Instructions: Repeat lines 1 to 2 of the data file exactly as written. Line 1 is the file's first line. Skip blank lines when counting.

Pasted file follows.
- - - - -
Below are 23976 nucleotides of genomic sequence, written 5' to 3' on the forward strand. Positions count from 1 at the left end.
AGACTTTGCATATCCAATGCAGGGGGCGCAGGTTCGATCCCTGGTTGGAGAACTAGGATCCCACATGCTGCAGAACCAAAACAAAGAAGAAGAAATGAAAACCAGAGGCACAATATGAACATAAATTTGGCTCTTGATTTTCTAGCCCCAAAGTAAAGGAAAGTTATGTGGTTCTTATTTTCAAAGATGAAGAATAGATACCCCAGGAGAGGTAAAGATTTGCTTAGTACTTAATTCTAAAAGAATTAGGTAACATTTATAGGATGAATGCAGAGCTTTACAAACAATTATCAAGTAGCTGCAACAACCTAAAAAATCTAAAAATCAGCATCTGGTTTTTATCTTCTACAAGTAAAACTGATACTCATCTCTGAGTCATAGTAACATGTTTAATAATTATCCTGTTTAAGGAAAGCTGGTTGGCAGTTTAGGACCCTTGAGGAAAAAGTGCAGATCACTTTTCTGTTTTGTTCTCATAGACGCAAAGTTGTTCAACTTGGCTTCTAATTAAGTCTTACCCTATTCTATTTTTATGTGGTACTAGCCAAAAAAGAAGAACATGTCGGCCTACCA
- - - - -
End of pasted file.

Below are 23976 nucleotides of genomic sequence, written 5' to 3' on the forward strand. Positions count from 1 at the left end.
AGACTTTGCATATCCAATGCAGGGGGCGCAGGTTCGATCCCTGGTTGGAGAACTAGGATCCCACATGCTGCAGAACCAAAACAAAGAAGAAGAAATGAAAACCAGAGGCACAATATGAACATAAATTTGGCTCTTGATTTTCTAGCCCCAAAGTAAAGGAAAGTTATGTGGTTCTTATTTTCAAAGATGAAGAATAGATACCCCAGGAGAGGTAAAGATTTGCTTAGTACTTAATTCTAAAAGAATTAGGTAACATTTATAGGATGAATGCAGAGCTTTACAAACAATTATCAAGTAGCTGCAACAACCTAAAAAATCTAAAAATCAGCATCTGGTTTTTATCTTCTACAAGTAAAACTGATACTCATCTCTGAGTCATAGTAACATGTTTAATAATTATCCTGTTTAAGGAAAGCTGGTTGGCAGTTTAGGACCCTTGAGGAAAAAGTGCAGATCACTTTTCTGTTTTGTTCTCATAGACGCAAAGTTGTTCAACTTGGCTTCTAATTAAGTCTTACCCTATTCTATTTTTATGTGGTACTAGCCAAAAAAGAAGAACATGTCGGCCTACCA